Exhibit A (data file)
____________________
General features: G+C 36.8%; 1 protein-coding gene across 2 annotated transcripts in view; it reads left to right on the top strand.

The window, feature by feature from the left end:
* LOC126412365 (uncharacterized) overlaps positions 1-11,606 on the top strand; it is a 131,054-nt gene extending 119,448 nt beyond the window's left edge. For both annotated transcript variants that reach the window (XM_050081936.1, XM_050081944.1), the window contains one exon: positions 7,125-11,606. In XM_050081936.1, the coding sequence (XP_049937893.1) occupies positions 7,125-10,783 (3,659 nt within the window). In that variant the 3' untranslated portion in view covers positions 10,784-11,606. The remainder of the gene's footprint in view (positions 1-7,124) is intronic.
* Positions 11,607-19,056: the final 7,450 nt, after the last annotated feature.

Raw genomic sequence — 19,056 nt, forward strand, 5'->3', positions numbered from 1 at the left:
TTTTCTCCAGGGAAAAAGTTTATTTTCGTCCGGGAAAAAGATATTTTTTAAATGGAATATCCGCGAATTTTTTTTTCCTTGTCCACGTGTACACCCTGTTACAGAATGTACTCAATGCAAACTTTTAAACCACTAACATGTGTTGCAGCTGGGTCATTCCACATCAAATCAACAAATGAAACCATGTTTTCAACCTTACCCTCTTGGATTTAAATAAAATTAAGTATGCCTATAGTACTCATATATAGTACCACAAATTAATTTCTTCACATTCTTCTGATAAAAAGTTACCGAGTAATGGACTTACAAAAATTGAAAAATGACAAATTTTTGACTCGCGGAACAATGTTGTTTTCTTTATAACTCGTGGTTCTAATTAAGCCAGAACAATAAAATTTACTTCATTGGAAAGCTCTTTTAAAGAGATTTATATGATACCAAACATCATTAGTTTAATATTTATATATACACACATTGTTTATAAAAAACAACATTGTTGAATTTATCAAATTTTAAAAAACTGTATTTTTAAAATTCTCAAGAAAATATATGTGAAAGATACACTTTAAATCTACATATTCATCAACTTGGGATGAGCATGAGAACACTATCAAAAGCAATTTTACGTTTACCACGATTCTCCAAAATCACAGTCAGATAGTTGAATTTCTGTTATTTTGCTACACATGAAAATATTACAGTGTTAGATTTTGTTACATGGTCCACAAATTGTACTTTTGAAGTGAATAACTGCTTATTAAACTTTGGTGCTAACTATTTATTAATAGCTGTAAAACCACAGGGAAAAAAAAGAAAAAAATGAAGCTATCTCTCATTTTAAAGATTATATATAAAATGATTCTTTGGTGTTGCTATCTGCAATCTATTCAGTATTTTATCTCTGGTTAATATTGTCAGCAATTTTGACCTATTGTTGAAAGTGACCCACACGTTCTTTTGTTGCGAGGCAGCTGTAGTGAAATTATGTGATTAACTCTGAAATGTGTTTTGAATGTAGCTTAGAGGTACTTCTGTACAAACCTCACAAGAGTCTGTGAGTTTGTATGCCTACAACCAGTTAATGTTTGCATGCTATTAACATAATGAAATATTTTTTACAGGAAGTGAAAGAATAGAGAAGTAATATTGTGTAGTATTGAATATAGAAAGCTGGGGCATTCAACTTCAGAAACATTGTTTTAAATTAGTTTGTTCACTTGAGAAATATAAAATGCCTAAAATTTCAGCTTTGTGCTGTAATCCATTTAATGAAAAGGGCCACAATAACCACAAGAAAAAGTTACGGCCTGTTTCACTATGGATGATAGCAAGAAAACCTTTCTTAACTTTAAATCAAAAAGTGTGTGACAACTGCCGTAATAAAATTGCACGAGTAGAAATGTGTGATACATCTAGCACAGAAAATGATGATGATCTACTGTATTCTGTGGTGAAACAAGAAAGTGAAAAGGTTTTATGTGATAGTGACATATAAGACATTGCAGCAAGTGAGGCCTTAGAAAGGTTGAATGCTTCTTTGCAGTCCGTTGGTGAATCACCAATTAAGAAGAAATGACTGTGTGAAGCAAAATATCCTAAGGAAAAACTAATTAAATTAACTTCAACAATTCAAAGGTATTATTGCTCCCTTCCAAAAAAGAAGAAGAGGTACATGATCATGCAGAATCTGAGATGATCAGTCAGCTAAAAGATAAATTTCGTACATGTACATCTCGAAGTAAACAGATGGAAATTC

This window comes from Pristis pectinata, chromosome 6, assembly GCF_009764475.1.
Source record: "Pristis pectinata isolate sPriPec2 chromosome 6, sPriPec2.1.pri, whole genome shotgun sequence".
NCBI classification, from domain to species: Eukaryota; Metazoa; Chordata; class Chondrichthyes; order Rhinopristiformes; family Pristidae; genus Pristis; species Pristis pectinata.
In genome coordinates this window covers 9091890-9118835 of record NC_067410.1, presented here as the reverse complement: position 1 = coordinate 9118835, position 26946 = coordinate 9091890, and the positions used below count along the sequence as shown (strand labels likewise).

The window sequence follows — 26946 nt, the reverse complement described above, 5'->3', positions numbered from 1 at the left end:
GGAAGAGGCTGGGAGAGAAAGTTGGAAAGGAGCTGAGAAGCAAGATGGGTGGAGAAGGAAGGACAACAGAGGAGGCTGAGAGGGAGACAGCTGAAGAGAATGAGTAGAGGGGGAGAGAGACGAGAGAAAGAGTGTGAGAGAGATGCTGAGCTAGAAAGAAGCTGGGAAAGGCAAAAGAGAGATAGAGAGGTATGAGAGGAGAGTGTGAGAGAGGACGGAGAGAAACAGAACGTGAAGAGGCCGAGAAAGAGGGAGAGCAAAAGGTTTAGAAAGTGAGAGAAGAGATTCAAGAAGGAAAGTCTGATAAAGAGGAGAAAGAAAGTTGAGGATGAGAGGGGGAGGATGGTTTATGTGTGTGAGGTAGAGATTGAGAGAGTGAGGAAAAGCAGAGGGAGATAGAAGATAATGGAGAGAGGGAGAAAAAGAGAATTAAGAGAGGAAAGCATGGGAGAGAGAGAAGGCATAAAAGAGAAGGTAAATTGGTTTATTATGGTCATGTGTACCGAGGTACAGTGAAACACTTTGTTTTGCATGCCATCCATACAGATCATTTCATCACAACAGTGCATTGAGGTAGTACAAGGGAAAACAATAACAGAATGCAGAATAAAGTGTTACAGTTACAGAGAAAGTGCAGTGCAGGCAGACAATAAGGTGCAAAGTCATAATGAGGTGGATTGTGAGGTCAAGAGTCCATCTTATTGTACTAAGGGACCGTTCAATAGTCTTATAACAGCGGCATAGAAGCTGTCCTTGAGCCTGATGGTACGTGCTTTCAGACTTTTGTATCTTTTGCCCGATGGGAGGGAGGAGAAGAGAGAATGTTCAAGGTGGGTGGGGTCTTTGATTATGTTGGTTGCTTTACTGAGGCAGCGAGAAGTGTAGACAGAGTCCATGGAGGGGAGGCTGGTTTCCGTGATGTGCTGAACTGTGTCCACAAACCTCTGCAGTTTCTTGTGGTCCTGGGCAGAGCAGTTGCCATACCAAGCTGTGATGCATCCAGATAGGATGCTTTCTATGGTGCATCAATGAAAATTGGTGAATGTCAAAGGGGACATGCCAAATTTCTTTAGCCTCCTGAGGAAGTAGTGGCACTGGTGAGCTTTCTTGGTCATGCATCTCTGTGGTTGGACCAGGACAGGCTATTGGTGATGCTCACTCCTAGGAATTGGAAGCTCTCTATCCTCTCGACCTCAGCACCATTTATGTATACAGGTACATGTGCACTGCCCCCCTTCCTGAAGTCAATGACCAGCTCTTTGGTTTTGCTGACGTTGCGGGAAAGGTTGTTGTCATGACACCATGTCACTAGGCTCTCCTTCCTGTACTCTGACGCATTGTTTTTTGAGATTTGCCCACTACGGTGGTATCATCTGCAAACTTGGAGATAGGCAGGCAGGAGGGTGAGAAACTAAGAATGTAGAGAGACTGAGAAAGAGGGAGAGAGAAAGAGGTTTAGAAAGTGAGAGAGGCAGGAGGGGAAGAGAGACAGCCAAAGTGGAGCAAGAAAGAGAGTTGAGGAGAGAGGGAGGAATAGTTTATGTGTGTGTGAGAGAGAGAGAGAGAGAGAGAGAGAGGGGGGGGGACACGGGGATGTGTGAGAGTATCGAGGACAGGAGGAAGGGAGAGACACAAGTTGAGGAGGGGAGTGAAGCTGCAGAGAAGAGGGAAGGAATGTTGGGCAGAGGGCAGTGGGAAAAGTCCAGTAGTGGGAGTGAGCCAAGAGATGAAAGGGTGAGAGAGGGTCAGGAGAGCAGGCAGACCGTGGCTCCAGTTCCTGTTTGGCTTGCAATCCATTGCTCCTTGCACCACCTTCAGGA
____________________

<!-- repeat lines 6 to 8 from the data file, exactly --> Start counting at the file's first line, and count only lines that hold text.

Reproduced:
TTTTCTCCAGGGAAAAAGTTTATTTTCGTCCGGGAAAAAGATATTTTTTAAATGGAATATCCGCGAATTTTTTTTTCCTTGTCCACGTGTACACCCTGTTACAGAATGTACTCAATGCAAACTTTTAAACCACTAACATGTGTTGCAGCTGGGTCATTCCACATCAAATCAACAAATGAAACCATGTTTTCAACCTTACCCTCTTGGATTTAAATAAAATTAAGTATGCCTATAGTACTCATATATAGTACCACAAATTAATTTCTTCACATTCTTCTGATAAAAAGTTACCGAGTAATGGACTTACAAAAATTGAAAAATGACAAATTTTTGACTCGCGGAACAATGTTGTTTTCTTTATAACTCGTGGTTCTAATTAAGCCAGAACAATAAAATTTACTTCATTGGAAAGCTCTTTTAAAGAGATTTATATGATACCAAACATCATTAGTTTAATATTTATATATACACACATTGTTTATAAAAAACAACATTGTTGAATTTATCAAATTTTAAAAAACTGTATTTTTAAAATTCTCAAGAAAATATATGTGAAAGATACACTTTAAATCTACATATTCATCAACTTGGGATGAGCATGAGAACACTATCAAAAGCAATTTTACGTTTACCACGATTCTCCAAAATCACAGTCAGATAGTTGAATTTCTGTTATTTTGCTACACATGAAAATATTACAGTGTTAGATTTTGTTACATGGTCCACAAATTGTACTTTTGAAGTGAATAACTGCTTATTAAACTTTGGTGCTAACTATTTATTAATAGCTGTAAAACCACAGGGAAAAAAAAGAAAAAAATGAAGCTATCTCTCATTTTAAAGATTATATATAAAATGATTCTTTGGTGTTGCTATCTGCAATCTATTCAGTATTTTATCTCTGGTTAATATTGTCAGCAATTTTGACCTATTGTTGAAAGTGACCCACACGTTCTTTTGTTGCGAGGCAGCTGTAGTGAAATTATGTGATTAACTCTGAAATGTGTTTTGAATGTAGCTTAGAGGTACTTCTGTACAAACCTCACAAGAGTCTGTGAGTTTGTATGCCTACAACCAGTTAATGTTTGCATGCTATTAACATAATGAAATATTTTTTACAGGAAGTGAAAGAATAGAGAAGTAATATTGTGTAGTATTGAATATAGAAAGCTGGGGCATTCAACTTCAGAAACATTGTTTTAAATTAGTTTGTTCACTTGAGAAATATAAAATGCCTAAAATTTCAGCTTTGTGCTGTAATCCATTTAATGAAAAGGGCCACAATAACCACAAGAAAAAGTTACGGCCTGTTTCACTATGGATGATAGCAAGAAAACCTTTCTTAACTTTAAATCAAAAAGTGTGTGACAACTGCCGTAATAAAATTGCACGAGTAGAAATGTGTGATACATCTAGCACAGAAAATGATGATGATCTACTGTATTCTGTGGTGAAACAAGAAAGTGAAAAGGTTTTATGTGATAGTGACATATAAGACATTGCAGCAAGTGAGGCCTTAGAAAGGTTGAATGCTTCTTTGCAGTCCGTTGGTGAATCACCAATTAAGAAGAAATGACTGTGTGAAGCAAAATATCCTAAGGAAAAACTAATTAAATTAACTTCAACAATTCAAAGGTATTATTGCTCCCTTCCAAAAAAGAAGAAGAGGTACATGATCATGCAGAATCTGAGATGATCAGTCAGCTAAAAGATAAATTTCGTACATGTACATCTCGAAGTAAACAGATGGAAATTC

This window comes from Pristis pectinata, chromosome 6, assembly GCF_009764475.1.
Source record: "Pristis pectinata isolate sPriPec2 chromosome 6, sPriPec2.1.pri, whole genome shotgun sequence".